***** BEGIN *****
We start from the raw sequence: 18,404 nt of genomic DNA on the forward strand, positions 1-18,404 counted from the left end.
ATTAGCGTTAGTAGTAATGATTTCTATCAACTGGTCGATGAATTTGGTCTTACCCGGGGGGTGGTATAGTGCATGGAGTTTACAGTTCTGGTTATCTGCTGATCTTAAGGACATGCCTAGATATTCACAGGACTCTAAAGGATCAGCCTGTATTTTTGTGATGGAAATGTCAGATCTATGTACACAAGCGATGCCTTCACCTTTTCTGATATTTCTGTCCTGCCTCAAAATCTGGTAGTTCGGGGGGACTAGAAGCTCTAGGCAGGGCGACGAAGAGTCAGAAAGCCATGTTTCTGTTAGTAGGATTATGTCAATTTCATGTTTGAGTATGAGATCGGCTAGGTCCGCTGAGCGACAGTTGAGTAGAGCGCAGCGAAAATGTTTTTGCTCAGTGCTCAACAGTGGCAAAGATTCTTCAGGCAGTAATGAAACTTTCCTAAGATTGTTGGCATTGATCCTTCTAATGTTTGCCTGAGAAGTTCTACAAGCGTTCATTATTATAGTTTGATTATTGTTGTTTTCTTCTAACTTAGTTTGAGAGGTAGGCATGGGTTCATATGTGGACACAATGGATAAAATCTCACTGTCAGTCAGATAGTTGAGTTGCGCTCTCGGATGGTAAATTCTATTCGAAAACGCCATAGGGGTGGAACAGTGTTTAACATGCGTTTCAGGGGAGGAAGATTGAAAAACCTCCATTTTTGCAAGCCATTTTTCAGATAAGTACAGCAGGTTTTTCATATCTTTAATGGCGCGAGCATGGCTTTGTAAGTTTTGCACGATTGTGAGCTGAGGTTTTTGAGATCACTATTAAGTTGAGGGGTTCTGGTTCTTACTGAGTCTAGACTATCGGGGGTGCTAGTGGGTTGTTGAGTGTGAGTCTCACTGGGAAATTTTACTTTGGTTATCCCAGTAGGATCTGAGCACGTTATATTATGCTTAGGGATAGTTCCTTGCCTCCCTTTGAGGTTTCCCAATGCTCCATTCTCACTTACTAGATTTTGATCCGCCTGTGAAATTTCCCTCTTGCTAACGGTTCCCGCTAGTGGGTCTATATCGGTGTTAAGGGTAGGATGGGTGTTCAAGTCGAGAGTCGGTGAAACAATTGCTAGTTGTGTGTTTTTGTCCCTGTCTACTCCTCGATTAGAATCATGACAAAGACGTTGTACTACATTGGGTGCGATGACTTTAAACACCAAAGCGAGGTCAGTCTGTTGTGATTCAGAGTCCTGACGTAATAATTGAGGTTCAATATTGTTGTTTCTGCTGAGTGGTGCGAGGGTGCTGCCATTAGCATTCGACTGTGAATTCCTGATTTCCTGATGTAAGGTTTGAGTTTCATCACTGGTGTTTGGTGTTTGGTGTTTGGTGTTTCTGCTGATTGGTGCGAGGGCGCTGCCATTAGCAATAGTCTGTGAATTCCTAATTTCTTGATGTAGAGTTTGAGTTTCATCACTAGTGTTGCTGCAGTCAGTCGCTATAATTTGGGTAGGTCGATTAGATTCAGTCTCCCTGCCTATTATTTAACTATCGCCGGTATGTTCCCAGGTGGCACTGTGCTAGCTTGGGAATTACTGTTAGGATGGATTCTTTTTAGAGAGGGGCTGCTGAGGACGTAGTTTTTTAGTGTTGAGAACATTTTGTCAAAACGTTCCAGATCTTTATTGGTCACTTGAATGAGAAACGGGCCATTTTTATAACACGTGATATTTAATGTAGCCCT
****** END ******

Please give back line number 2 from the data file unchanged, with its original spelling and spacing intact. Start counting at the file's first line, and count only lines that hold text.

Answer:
ATTAGCGTTAGTAGTAATGATTTCTATCAACTGGTCGATGAATTTGGTCTTACCCGGGGGGTGGTATAGTGCATGGAGTTTACAGTTCTGGTTATCTGCTGATCTTAAGGACATGCCTAGATATTCACAGGACTCTAAAGGATCAGCCTGTATTTTTGTGATGGAAATGTCAGATCTATGTACACAAGCGATGCCTTCACCTTTTCTGATATTTCTGTCCTGCCTCAAAATCTGGTAGTTCGGGGGGACTAGAAGCTCTAGGCAGGGCGACGAAGAGTCAGAAAGCCATGTTTCTGTTAGTAGGATTATGTCAATTTCATGTTTGAGTATGAGATCGGCTAGGTCCGCTGAGCGACAGTTGAGTAGAGCGCAGCGAAAATGTTTTTGCTCAGTGCTCAACAGTGGCAAAGATTCTTCAGGCAGTAATGAAACTTTCCTAAGATTGTTGGCATTGATCCTTCTAATGTTTGCCTGAGAAGTTCTACAAGCGTTCATTATTATAGTTTGATTATTGTTGTTTTCTTCTAACTTAGTTTGAGAGGTAGGCATGGGTTCATATGTGGACACAATGGATAAAATCTCACTGTCAGTCAGATAGTTGAGTTGCGCTCTCGGATGGTAAATTCTATTCGAAAACGCCATAGGGGTGGAACAGTGTTTAACATGCGTTTCAGGGGAGGAAGATTGAAAAACCTCCATTTTTGCAAGCCATTTTTCAGATAAGTACAGCAGGTTTTTCATATCTTTAATGGCGCGAGCATGGCTTTGTAAGTTTTGCACGATTGTGAGCTGAGGTTTTTGAGATCACTATTAAGTTGAGGGGTTCTGGTTCTTACTGAGTCTAGACTATCGGGGGTGCTAGTGGGTTGTTGAGTGTGAGTCTCACTGGGAAATTTTACTTTGGTTATCCCAGTAGGATCTGAGCACGTTATATTATGCTTAGGGATAGTTCCTTGCCTCCCTTTGAGGTTTCCCAATGCTCCATTCTCACTTACTAGATTTTGATCCGCCTGTGAAATTTCCCTCTTGCTAACGGTTCCCGCTAGTGGGTCTATATCGGTGTTAAGGGTAGGATGGGTGTTCAAGTCGAGAGTCGGTGAAACAATTGCTAGTTGTGTGTTTTTGTCCCTGTCTACTCCTCGATTAGAATCATGACAAAGACGTTGTACTACATTGGGTGCGATGACTTTAAACACCAAAGCGAGGTCAGTCTGTTGTGATTCAGAGTCCTGACGTAATAATTGAGGTTCAATATTGTTGTTTCTGCTGAGTGGTGCGAGGGTGCTGCCATTAGCATTCGACTGTGAATTCCTGATTTCCTGATGTAAGGTTTGAGTTTCATCACTGGTGTTTGGTGTTTGGTGTTTGGTGTTTCTGCTGATTGGTGCGAGGGCGCTGCCATTAGCAATAGTCTGTGAATTCCTAATTTCTTGATGTAGAGTTTGAGTTTCATCACTAGTGTTGCTGCAGTCAGTCGCTATAATTTGGGTAGGTCGATTAGATTCAGTCTCCCTGCCTATTATTTAACTATCGCCGGTATGTTCCCAGGTGGCACTGTGCTAGCTTGGGAATTACTGTTAGGATGGATTCTTTTTAGAGAGGGGCTGCTGAGGACGTAGTTTTTTAGTGTTGAGAACATTTTGTCAAAACGTTCCAGATCTTTATTGGTCACTTGAATGAGAAACGGGCCATTTTTATAACACGTGATATTTAATGTAGCCCT